After Clinton's 1992 election, Foster joined Clinton's presidential transition team. Once Clinton was inaugurated, Foster joined his White House staff as Deputy White House Counsel in early 1993. This was despite Foster's initial reluctance to leave his Little Rock life behind and come to Washington. There he worked under the White House Counsel, Bernard W. Nussbaum, although Nussbaum would consider the pair to be "co-senior partners". He was also joined with two other Rose Law Firm partners, William H. Kennedy, III, who served as his associate counsel, and Webster Hubbell, who became Associate Attorney General. The Foster residence was a small rented house in Georgetown in Washington, D.C.
He appeared to experience only success at Rose Law; a partner later said, "I never saw a professional setback. Never. Not even a tiny one." The firm grew five times its size during his time there. The Arkansas Bar Association gave him a number of awards and in June 1993 would name him as its Outstanding Lawyer of the Year. He was also listed in the Best Lawyers in America book. His wife Lisa described him as driven to prevail, staying up around the clock to prepare for big cases, believing he would lose the case even though he rarely did; she later viewed this as an early sign of depressed behavior.
On May 8, 1993, Foster gave the commencement address at the University of Arkansas Law School, his alma mater, and said:
1. The first investigation was conducted by the United States Park Police, in whose jurisdiction the death occurred, in 1993. Because of Foster's position in the White House, the Federal Bureau of Investigation assisted in the investigation, as did several other state and federal agencies. The result of this investigation was released as a joint report from the Department of Justice, FBI, and the Park Police on August 10, 1993, and it stated: "The condition of the scene, the medical examiner's findings and the information gathered clearly indicate that Mr. Foster committed suicide."
Beginning in 1993, the Vince Foster, Jr. Outstanding Lawyer Award was given out annually by the Pulaski County Bar Association to recognize members who contributed to the bar and advanced the legal profession. An endowed chair at the University of Arkansas School of Law, the Vincent Foster University Professor of Legal Ethics and Professional Responsibility, was created in his name. In 2015 a holder of the chair, Howard W. Brill, was appointed Chief Justice of the Arkansas Supreme Court.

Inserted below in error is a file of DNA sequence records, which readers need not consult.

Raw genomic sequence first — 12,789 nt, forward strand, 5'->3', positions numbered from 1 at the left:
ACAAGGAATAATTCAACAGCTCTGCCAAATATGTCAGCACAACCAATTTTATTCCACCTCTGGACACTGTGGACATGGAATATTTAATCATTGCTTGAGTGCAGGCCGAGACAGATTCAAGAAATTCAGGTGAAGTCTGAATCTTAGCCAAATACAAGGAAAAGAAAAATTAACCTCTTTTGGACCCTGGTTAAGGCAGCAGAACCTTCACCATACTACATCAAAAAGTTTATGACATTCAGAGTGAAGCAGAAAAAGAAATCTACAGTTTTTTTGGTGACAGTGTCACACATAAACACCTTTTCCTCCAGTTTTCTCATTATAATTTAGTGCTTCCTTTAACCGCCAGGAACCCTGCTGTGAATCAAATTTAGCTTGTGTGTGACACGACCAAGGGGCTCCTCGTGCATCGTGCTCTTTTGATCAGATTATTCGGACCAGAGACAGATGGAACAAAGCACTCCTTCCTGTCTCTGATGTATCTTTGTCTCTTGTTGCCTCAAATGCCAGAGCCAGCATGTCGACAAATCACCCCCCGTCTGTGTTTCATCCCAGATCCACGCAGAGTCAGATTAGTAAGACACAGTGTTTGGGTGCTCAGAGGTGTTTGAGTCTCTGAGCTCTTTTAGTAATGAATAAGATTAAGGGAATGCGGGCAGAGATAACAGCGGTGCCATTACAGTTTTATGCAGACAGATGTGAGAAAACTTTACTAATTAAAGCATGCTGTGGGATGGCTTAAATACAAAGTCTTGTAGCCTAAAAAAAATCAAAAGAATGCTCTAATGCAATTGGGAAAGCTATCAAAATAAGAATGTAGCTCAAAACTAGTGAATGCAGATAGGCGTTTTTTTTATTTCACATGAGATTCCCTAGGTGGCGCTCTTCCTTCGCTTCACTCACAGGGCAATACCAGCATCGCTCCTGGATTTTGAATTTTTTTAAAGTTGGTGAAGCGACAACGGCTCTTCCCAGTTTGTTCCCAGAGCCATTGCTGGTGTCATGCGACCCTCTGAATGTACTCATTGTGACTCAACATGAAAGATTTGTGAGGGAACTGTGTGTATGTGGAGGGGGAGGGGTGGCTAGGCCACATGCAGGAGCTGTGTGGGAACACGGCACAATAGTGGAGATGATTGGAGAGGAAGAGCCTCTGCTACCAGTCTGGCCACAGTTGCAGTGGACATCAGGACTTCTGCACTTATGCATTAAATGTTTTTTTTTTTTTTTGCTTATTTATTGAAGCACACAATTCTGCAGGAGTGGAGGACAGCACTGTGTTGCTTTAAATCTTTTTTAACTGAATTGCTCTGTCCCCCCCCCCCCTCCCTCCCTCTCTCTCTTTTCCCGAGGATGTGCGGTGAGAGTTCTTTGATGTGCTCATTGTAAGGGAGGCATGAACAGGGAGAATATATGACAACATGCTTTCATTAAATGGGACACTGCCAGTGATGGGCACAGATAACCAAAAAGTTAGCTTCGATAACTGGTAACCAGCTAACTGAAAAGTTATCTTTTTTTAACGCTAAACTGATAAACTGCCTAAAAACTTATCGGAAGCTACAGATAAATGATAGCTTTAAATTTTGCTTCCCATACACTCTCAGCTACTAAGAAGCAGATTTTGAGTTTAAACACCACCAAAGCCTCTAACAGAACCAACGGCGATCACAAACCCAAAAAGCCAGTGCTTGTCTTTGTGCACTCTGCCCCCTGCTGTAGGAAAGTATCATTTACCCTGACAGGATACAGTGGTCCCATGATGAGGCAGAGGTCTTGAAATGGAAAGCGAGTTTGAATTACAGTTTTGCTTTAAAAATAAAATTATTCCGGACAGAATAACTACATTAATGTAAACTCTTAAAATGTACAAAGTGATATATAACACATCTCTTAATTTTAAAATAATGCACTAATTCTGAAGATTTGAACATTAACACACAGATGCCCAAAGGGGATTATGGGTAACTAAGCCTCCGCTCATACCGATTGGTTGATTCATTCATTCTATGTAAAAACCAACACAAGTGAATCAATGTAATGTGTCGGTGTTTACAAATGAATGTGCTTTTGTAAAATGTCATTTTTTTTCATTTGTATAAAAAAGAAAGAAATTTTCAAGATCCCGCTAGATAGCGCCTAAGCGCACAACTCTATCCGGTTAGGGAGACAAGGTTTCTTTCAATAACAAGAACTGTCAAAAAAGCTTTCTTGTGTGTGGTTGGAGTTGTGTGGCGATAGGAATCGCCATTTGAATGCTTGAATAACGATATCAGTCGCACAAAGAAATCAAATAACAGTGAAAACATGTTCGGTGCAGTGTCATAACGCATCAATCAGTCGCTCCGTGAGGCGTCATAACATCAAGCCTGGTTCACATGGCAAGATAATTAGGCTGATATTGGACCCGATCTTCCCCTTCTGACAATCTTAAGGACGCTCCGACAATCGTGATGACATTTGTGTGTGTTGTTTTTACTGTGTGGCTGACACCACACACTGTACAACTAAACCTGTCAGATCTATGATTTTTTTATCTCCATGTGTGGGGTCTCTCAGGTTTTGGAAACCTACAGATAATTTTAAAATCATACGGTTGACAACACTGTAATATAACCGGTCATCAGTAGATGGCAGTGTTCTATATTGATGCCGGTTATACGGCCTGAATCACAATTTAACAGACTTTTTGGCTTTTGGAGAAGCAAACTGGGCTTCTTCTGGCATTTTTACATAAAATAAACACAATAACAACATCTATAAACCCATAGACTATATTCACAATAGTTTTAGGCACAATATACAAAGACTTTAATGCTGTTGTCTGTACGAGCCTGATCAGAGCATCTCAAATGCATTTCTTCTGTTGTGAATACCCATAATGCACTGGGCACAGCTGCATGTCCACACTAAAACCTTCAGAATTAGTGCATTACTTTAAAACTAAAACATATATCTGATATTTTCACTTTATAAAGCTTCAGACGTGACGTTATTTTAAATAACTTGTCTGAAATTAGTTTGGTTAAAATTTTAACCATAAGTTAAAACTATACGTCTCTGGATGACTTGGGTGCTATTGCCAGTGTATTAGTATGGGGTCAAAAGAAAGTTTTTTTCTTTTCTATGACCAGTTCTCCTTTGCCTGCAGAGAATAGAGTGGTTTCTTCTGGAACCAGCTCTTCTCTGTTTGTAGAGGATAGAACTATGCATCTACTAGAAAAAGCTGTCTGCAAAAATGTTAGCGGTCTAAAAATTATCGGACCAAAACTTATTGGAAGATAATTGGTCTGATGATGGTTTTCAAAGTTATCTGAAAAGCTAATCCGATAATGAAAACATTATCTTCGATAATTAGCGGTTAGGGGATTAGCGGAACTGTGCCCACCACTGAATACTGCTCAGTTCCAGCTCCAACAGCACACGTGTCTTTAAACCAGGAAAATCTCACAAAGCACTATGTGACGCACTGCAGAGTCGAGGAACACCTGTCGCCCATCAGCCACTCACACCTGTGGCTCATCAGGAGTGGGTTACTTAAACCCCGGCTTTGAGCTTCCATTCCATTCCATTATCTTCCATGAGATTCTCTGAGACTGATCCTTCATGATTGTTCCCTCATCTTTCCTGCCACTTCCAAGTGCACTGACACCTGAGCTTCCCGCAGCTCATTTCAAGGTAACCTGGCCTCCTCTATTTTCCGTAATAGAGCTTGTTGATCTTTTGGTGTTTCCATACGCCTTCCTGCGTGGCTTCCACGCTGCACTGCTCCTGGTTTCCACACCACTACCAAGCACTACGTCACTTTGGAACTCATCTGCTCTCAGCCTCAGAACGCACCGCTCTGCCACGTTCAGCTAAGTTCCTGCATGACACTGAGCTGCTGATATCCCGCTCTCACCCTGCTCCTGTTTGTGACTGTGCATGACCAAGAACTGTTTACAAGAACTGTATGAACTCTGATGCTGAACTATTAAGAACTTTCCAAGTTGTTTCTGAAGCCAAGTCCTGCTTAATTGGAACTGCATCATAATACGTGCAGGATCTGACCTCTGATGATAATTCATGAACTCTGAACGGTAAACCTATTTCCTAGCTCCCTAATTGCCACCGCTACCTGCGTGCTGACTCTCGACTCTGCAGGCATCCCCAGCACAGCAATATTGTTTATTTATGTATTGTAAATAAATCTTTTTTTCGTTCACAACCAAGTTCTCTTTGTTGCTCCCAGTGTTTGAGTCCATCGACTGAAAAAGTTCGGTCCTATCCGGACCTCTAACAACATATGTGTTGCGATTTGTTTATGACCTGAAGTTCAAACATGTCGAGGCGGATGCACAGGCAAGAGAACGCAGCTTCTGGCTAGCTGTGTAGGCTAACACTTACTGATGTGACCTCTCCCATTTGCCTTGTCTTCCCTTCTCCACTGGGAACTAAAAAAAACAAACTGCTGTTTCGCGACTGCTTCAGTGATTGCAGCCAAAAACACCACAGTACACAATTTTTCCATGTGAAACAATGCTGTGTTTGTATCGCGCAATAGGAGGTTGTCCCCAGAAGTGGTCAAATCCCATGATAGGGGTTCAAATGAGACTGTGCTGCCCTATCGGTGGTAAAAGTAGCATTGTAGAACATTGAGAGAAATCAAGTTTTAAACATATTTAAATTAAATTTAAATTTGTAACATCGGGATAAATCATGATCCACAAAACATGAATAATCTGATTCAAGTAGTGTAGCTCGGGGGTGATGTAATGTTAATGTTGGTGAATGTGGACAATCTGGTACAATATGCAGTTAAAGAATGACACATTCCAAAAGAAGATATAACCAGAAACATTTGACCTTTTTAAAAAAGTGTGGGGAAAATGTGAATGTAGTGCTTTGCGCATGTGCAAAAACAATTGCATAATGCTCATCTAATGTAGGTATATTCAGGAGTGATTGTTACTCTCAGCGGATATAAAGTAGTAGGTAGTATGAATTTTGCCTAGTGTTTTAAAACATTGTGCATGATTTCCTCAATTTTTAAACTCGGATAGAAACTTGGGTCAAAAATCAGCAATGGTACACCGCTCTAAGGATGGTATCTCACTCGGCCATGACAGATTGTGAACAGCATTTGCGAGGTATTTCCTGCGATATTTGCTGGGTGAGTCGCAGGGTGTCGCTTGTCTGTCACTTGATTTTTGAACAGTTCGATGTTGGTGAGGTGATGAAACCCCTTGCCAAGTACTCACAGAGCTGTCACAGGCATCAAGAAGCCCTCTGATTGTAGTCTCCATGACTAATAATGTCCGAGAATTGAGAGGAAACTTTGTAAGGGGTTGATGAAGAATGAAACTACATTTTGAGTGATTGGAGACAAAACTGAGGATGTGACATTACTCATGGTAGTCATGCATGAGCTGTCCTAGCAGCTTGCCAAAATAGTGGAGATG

2. Investigations by a coroner and Independent Counsel Robert B. Fiske, in a 58-page report released on June 30, 1994, also concluded that Foster's death was a suicide. This report made use of FBI resources and incorporated the views of several experienced pathologists; it concluded: "The overwhelming weight of the evidence compels the conclusion ... that Vincent Foster committed suicide in Fort Marcy Park on July 20, 1993."
3. and 4. Two investigations by the U.S. Congress found that Foster died of suicide: One was by Representative William F. Clinger Jr. of Pennsylvania, the ranking Republican on the House Government Reform and Oversight Committee, who reached this conclusion in findings published on August 12, 1994. The other was by the Senate Committee on Banking, Housing, and Urban Affairs, wherein both the majority Democrats and minority Republicans on the committee developed findings that reached the same conclusion in reports issued on January 3, 1995.
5. After a three-year investigation, Whitewater independent counsel Ken Starr released a report on October 10, 1997, also concluding that the death was a suicide. In response, Sheila Foster Anthony, Vince Foster's sister, said she agreed with Starr's findings but criticized his investigation for having taken so long, thus contributing to the existence of "ridiculous conspiracy theories proffered by those with a profit or political motive". The inclusion of Foster's death in the Starr investigation, and the length of time it took, was in part due to the role of Starr associate counsel Brett Kavanaugh. Kavanaugh's role in this became controversial two decades later during his Supreme Court nomination process.
Currently, Vince Foster is 77 years, 10 months and 13 days old. Vince Foster will celebrate 78th birthday on a Sunday 15th of January 2023.
Find out about Vince Foster birthday activities in timeline view here.